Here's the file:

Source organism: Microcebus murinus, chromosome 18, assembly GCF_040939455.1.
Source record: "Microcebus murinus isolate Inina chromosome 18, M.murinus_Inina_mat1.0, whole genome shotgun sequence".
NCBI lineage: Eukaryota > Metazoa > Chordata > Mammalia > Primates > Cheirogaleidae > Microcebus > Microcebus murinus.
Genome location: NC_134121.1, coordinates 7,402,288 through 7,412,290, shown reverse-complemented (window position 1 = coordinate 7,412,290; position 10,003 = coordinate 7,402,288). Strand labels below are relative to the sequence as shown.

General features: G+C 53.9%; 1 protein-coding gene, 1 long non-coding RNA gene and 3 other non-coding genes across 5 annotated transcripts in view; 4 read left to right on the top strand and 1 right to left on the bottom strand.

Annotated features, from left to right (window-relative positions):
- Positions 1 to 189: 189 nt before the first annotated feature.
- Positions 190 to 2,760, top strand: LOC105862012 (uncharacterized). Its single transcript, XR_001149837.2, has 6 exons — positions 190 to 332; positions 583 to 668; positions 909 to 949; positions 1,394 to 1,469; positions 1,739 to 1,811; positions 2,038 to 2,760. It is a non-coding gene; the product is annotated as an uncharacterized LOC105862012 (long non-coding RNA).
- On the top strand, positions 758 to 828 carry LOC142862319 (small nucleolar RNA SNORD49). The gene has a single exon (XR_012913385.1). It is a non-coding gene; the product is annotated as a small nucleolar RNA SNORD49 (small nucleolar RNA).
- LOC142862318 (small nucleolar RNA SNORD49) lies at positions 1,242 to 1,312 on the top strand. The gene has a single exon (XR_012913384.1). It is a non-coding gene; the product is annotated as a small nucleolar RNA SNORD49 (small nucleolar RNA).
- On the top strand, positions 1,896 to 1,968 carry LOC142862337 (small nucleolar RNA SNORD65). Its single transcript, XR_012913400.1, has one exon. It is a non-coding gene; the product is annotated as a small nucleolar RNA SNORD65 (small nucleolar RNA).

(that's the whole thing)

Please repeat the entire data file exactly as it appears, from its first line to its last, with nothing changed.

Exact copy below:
Source organism: Microcebus murinus, chromosome 18, assembly GCF_040939455.1.
Source record: "Microcebus murinus isolate Inina chromosome 18, M.murinus_Inina_mat1.0, whole genome shotgun sequence".
NCBI lineage: Eukaryota > Metazoa > Chordata > Mammalia > Primates > Cheirogaleidae > Microcebus > Microcebus murinus.
Genome location: NC_134121.1, coordinates 7,402,288 through 7,412,290, shown reverse-complemented (window position 1 = coordinate 7,412,290; position 10,003 = coordinate 7,402,288). Strand labels below are relative to the sequence as shown.

General features: G+C 53.9%; 1 protein-coding gene, 1 long non-coding RNA gene and 3 other non-coding genes across 5 annotated transcripts in view; 4 read left to right on the top strand and 1 right to left on the bottom strand.

Annotated features, from left to right (window-relative positions):
- Positions 1 to 189: 189 nt before the first annotated feature.
- Positions 190 to 2,760, top strand: LOC105862012 (uncharacterized). Its single transcript, XR_001149837.2, has 6 exons — positions 190 to 332; positions 583 to 668; positions 909 to 949; positions 1,394 to 1,469; positions 1,739 to 1,811; positions 2,038 to 2,760. It is a non-coding gene; the product is annotated as an uncharacterized LOC105862012 (long non-coding RNA).
- On the top strand, positions 758 to 828 carry LOC142862319 (small nucleolar RNA SNORD49). The gene has a single exon (XR_012913385.1). It is a non-coding gene; the product is annotated as a small nucleolar RNA SNORD49 (small nucleolar RNA).
- LOC142862318 (small nucleolar RNA SNORD49) lies at positions 1,242 to 1,312 on the top strand. The gene has a single exon (XR_012913384.1). It is a non-coding gene; the product is annotated as a small nucleolar RNA SNORD49 (small nucleolar RNA).
- On the top strand, positions 1,896 to 1,968 carry LOC142862337 (small nucleolar RNA SNORD65). Its single transcript, XR_012913400.1, has one exon. It is a non-coding gene; the product is annotated as a small nucleolar RNA SNORD65 (small nucleolar RNA).